The budget is only two hours old and I’m back in the office trying to come to terms with some pretty fundamental changes. To cut a long story short, from now on, property investors will only be able to claim depreciation deductions on plant and equipment items if they either;
a) purchased the asset directly themselves (i.e. added a new dishwasher) or;
b) bought a brand new property.
Up until now, when investors purchased an established home, quantity surveyors were charged with the task of estimating the residual or left over value of the plant and equipment assets. These are things like blinds, curtains, carpets, ovens, cooktops, dishwashers, hot water systems, light shades, security systems, air conditioners and the like. From now on, the only available claim will be on the construction component of the dwelling. This of course only applies to properties that had commenced construction after the 16th of September 1987 or properties renovated after 27 February 1992. To put that in perspective, a property built in the 1970s that was extended in 1998 for $50,000, will receive 2.5% of that value in depreciation each financial year for 40 years from the completion date of the works. Now the 50k of works cannot include those plant and equipment items mentioned above, it must be building works (division 43) only.
So 50k of division 43 only improvements would result in $1,250 worth of deductions per year. Plant and equipment items depreciate at much faster rates than standard building improvements, and would equate to roughly half of the total value of a depreciation schedule, though in this scenario it could certainly be double.
We were the first quantity surveyors to publish actual data on average residential depreciation deductions and our average total depreciation claim was $9,138 dollars. I’ll be pulling the exact plant figures out asap but it’s fair to say that between 40-50% of that value would be plant and equipment items.
This budget measure was supposedly designed to ensure that an asset could not be claimed multiple times by different owners. For example, you could purchase a new property with a $180 door closer and write it off as a 100% deduction. You could then sell the property to an investor two years later, who would then claim a 100% deductions for the residual value of the door closer, which might have dropped in value to say $140. So I think it’s fair to say that new properties will be safe from these changes. The ATO stated you did not need to consider or search for the depreciation claimed by the previous owner, so they created the problem in the beginning.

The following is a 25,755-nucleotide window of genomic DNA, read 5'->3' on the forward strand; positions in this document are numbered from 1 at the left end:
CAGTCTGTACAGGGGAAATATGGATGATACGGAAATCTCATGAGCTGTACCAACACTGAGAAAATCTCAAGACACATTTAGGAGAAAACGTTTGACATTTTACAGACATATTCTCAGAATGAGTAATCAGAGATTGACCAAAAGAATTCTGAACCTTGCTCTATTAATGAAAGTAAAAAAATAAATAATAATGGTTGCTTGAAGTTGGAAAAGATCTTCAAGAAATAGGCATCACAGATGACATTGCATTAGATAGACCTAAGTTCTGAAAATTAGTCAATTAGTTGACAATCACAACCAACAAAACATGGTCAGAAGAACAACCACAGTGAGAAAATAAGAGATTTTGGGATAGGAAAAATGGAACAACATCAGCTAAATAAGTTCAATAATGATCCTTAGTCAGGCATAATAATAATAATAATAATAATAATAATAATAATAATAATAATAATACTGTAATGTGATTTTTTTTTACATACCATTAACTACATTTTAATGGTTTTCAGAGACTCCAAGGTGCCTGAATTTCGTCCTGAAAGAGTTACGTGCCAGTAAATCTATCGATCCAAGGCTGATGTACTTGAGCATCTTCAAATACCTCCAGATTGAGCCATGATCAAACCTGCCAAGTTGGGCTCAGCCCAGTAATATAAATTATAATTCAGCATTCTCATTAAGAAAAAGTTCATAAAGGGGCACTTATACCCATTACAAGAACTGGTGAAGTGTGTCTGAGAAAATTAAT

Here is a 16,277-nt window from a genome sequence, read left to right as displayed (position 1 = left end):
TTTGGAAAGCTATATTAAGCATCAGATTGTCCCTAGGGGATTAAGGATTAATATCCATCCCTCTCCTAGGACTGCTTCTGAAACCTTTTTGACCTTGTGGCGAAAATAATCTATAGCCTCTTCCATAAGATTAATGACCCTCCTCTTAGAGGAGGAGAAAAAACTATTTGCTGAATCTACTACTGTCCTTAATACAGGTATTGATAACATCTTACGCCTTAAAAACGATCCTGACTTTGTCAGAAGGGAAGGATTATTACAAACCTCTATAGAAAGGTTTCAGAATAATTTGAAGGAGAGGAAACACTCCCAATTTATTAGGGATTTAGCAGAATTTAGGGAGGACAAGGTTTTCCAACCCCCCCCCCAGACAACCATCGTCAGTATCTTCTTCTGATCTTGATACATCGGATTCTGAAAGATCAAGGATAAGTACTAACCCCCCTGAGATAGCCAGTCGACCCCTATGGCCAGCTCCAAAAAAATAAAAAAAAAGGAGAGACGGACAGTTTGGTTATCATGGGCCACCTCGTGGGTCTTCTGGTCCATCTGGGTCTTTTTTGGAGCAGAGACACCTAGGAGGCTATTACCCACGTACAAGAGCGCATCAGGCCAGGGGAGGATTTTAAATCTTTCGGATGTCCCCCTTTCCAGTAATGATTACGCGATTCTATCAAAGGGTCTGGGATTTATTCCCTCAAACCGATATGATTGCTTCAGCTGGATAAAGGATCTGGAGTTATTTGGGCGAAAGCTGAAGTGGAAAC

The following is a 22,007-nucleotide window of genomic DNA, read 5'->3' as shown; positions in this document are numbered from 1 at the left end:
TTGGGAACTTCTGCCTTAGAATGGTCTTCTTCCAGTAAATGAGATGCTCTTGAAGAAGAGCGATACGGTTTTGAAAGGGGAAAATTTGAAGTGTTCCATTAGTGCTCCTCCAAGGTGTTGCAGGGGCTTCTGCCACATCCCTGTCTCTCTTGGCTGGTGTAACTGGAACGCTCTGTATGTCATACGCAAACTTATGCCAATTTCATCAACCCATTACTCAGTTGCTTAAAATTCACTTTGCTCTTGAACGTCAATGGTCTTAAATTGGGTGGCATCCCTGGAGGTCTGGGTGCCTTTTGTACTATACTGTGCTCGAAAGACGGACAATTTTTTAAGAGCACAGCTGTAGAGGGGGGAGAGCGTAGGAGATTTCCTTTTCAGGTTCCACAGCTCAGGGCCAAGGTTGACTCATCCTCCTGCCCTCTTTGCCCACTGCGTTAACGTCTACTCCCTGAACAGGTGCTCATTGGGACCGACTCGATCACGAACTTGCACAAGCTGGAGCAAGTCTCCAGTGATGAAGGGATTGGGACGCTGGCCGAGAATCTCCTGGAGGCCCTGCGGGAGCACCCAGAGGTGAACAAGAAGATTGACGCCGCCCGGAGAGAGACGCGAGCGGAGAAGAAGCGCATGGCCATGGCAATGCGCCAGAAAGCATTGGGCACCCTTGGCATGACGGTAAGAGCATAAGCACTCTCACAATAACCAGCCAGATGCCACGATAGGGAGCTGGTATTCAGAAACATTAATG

It’s a massive hit to property investors, but mostly to depreciation companies such as ours. We’re a small business employing a number of people to prepare depreciation schedules. We’ve just been blindsided by a change that could cost hundreds and perhaps thousands of jobs within the next few years. The budget speech just promoted the role of investors in keeping rents down and providing accommodation to millions of Australians. This measure will increase the after tax cost of holding a residential property and that cost will either be passed onto renters, or the supply of affordable rental properties will drop placing upwards pressure on rents due to demand.
This is a disappointing development and I urge the Government to consider the vast majority of investors that are simply holding one investment in the hope of self funding their retirement.
- Mike Mortlock, Managing Director, MCG Quantity Surveyors